This summer, we finally joined a pool to avoid the sweltering, equator-like temperatures of Crazy Town. Shady Grove Pool cashed our check and sent us a turquoise-blue membership card to swipe, along with a helpful schedule of special events and dates the pool would be closed for swim meets. What they did not send us is what I could have used most: a hierarchy of the pool.
I figured it out for myself on the very first day. Shady Grove’s members fit neatly into several categories: Kiddos, Rare Single Person (and its subset, the Tanner), The Moms, the occasional (obviously lost) Hot Guy, Model Teens, Neighborhood Dad, The Really Old People, and of course the
Lifeguards. At Shady Grove, even though the average Lifeguard age is 19 and there are no college degrees involved, the Lifeguards think that they run the show. They man the computers at check in, and announce (loudly) if you forgot to pay your dues or if your child missed his last swimming lesson. They are required to wear plain red swimsuits and an air of superiority at all times. They are immune to sweat. They brandish their all-important piercingly-loud whistles with authority, much like a police officer brandishes a gun. They sit high up on their perches, observing, vigilant; I feel almost afraid to ask them a simple question (“Will you be opening the diving board soon?”) for fear of distracting them while they are watching the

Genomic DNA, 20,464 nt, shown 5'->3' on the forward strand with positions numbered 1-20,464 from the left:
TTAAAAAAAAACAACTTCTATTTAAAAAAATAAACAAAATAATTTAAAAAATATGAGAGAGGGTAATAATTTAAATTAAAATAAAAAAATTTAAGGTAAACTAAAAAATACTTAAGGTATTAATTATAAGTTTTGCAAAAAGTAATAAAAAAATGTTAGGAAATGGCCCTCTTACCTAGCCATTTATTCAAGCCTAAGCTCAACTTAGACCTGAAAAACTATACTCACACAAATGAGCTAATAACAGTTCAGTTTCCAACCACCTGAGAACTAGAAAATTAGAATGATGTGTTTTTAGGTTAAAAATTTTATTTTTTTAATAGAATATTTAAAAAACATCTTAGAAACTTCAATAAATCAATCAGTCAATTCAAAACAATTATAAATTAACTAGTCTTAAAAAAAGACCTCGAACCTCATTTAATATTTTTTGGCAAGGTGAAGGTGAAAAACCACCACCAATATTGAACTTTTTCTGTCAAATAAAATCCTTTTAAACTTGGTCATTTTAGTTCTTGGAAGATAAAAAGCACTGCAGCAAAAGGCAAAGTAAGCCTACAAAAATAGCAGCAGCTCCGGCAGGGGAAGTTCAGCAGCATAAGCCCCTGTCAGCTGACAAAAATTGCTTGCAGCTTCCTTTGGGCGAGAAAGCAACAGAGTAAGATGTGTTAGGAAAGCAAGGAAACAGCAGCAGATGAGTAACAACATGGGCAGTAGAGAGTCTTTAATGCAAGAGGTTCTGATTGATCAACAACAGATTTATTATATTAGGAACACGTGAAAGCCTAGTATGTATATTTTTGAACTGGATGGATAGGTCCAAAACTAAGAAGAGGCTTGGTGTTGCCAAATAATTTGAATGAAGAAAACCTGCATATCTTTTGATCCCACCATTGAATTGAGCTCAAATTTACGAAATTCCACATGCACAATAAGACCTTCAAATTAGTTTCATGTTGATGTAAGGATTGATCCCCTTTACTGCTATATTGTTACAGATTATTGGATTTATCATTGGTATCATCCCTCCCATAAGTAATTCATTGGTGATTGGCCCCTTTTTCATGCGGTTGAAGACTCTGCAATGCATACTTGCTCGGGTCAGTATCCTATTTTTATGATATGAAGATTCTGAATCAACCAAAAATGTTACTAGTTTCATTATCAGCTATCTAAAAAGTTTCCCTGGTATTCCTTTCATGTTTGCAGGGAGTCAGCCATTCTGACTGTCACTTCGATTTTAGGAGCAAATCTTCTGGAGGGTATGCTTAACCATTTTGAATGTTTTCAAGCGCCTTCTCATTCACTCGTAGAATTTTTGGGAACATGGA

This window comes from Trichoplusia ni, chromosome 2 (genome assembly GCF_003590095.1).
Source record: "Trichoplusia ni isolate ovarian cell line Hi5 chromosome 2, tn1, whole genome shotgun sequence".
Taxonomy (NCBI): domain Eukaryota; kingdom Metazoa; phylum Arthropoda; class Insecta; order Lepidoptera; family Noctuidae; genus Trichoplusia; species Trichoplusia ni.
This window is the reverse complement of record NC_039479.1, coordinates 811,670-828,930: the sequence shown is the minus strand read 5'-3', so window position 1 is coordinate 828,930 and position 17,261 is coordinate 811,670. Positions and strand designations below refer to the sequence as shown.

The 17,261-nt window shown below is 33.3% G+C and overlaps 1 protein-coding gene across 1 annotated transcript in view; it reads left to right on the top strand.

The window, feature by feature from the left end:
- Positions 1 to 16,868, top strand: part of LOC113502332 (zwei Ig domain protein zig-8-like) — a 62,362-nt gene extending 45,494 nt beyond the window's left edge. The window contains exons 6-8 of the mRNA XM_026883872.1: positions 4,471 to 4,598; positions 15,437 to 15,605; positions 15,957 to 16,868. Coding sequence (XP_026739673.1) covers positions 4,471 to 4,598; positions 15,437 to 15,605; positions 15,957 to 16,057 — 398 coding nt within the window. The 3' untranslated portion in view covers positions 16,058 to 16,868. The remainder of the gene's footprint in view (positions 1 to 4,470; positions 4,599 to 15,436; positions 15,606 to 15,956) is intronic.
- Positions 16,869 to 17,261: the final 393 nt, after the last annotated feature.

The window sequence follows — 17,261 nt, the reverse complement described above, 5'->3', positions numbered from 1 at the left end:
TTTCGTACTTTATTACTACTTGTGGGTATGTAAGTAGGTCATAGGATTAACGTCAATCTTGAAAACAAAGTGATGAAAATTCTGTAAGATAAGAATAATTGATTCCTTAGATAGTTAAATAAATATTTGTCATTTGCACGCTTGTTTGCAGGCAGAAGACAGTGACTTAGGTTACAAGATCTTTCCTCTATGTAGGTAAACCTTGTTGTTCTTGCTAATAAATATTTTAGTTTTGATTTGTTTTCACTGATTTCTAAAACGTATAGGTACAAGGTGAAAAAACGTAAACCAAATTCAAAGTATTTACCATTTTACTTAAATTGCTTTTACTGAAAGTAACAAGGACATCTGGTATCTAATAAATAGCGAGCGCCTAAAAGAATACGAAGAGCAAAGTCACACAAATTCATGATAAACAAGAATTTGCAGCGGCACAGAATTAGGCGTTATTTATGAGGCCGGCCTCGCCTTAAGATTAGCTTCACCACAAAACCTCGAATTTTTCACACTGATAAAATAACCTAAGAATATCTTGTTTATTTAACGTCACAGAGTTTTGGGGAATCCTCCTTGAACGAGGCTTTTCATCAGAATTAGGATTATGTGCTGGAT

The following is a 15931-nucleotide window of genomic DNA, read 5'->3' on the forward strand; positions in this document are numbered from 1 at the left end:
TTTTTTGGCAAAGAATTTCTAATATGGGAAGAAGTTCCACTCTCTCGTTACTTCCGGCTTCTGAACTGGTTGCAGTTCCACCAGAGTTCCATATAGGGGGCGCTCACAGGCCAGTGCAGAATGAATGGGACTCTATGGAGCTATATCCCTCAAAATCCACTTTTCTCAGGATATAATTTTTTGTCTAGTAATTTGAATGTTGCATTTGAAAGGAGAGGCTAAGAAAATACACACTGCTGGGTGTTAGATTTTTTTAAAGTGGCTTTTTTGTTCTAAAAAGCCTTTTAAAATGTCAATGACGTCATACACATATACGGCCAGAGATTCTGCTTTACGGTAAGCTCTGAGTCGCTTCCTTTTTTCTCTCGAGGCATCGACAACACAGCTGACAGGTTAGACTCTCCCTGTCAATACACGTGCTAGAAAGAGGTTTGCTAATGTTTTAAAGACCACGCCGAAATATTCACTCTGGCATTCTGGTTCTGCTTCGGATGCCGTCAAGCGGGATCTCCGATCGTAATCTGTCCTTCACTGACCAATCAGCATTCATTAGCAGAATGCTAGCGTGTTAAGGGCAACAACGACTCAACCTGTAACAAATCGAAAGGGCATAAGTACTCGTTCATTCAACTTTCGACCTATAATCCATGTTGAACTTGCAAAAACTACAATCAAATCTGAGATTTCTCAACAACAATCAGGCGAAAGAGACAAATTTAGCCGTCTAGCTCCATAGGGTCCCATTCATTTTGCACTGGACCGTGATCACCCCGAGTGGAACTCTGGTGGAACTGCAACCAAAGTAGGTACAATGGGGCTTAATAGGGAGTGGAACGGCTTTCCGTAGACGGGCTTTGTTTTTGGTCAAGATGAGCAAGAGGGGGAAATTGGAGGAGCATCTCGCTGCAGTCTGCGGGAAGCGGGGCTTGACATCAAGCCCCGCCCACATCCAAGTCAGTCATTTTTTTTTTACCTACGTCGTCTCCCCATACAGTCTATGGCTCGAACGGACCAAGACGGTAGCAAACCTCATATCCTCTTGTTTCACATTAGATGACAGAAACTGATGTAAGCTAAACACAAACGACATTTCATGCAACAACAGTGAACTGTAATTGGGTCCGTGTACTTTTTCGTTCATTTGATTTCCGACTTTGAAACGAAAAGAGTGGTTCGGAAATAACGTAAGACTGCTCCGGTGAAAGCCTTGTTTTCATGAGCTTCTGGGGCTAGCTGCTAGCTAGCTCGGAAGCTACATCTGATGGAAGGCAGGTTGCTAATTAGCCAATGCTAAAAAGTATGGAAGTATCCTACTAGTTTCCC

Kiddos. They wear florescent swim garb in beachy patterns, and they get mad when it’s adult swim time (even though they get to eat chocolate Popsicles when it is). They are oblivious to other people as they practice their handstands and play Marco Polo for the 25th time in a row. They bump into anyone and everyone because they are everywhere: in the shallow end, in the deep end, next to you, on your head, underneath you swimming like an attack fish. This can be very disconcerting to anyone who does not have kids, anyone like the
Rare Single Person. This person floats about, confused. He/ she wonders why there are so many miniature Michael-Phelps-wannabes splashing about. He may grow irritated by the excessive commotion and non-stop shrieking (noises that parents have become immune to after years of desensitization) and be forced to retreat to a nice comfy lounge chair to work on his tan. (If he is a die-hard Tanner, then he sets his cell phone to beep every 30 minutes so he can flip over, like a roasted chicken.) The Rare Single Person (RSP) most likely grew up in this neighborhood and used to frequent Shady Grove Pool as a child. Now the RSP is trying (unsuccessfully) to get a job or a life, and in the meantime, has moved back at home to mooch off his Dad and one of